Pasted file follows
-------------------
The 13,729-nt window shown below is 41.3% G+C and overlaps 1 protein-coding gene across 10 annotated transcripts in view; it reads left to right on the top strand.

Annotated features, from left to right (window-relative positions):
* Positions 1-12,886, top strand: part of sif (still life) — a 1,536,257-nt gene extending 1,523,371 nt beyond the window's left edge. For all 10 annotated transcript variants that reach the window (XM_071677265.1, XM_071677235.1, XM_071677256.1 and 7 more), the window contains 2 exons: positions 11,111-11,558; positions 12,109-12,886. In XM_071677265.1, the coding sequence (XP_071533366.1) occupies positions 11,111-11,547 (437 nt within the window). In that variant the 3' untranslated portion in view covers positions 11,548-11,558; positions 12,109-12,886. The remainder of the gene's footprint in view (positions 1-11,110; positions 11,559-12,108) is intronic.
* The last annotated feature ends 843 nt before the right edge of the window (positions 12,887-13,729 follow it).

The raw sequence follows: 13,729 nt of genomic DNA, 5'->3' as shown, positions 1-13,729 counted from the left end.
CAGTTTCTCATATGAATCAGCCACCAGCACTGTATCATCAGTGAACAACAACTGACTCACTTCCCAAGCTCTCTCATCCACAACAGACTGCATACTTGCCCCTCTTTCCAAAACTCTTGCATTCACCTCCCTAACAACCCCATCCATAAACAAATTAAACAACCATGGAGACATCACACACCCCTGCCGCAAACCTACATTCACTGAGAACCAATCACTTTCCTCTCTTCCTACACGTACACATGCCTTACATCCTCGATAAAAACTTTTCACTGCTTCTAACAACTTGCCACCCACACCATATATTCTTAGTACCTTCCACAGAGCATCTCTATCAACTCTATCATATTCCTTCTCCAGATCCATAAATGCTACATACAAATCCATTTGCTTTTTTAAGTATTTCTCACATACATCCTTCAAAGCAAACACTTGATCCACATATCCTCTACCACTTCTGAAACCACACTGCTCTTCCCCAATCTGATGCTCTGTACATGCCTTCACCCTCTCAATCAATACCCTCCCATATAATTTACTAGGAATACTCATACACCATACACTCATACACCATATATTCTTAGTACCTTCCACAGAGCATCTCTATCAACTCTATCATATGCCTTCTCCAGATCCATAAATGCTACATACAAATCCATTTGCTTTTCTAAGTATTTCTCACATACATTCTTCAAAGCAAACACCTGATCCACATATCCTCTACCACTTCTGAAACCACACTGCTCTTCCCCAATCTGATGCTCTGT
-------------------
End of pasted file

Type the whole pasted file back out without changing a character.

The 13,729-nt window shown below is 41.3% G+C and overlaps 1 protein-coding gene across 10 annotated transcripts in view; it reads left to right on the top strand.

Annotated features, from left to right (window-relative positions):
* Positions 1-12,886, top strand: part of sif (still life) — a 1,536,257-nt gene extending 1,523,371 nt beyond the window's left edge. For all 10 annotated transcript variants that reach the window (XM_071677265.1, XM_071677235.1, XM_071677256.1 and 7 more), the window contains 2 exons: positions 11,111-11,558; positions 12,109-12,886. In XM_071677265.1, the coding sequence (XP_071533366.1) occupies positions 11,111-11,547 (437 nt within the window). In that variant the 3' untranslated portion in view covers positions 11,548-11,558; positions 12,109-12,886. The remainder of the gene's footprint in view (positions 1-11,110; positions 11,559-12,108) is intronic.
* The last annotated feature ends 843 nt before the right edge of the window (positions 12,887-13,729 follow it).

The raw sequence follows: 13,729 nt of genomic DNA, 5'->3' as shown, positions 1-13,729 counted from the left end.
CAGTTTCTCATATGAATCAGCCACCAGCACTGTATCATCAGTGAACAACAACTGACTCACTTCCCAAGCTCTCTCATCCACAACAGACTGCATACTTGCCCCTCTTTCCAAAACTCTTGCATTCACCTCCCTAACAACCCCATCCATAAACAAATTAAACAACCATGGAGACATCACACACCCCTGCCGCAAACCTACATTCACTGAGAACCAATCACTTTCCTCTCTTCCTACACGTACACATGCCTTACATCCTCGATAAAAACTTTTCACTGCTTCTAACAACTTGCCACCCACACCATATATTCTTAGTACCTTCCACAGAGCATCTCTATCAACTCTATCATATTCCTTCTCCAGATCCATAAATGCTACATACAAATCCATTTGCTTTTTTAAGTATTTCTCACATACATCCTTCAAAGCAAACACTTGATCCACATATCCTCTACCACTTCTGAAACCACACTGCTCTTCCCCAATCTGATGCTCTGTACATGCCTTCACCCTCTCAATCAATACCCTCCCATATAATTTACTAGGAATACTCATACACCATACACTCATACACCATATATTCTTAGTACCTTCCACAGAGCATCTCTATCAACTCTATCATATGCCTTCTCCAGATCCATAAATGCTACATACAAATCCATTTGCTTTTCTAAGTATTTCTCACATACATTCTTCAAAGCAAACACCTGATCCACATATCCTCTACCACTTCTGAAACCACACTGCTCTTCCCCAATCTGATGCTCTGT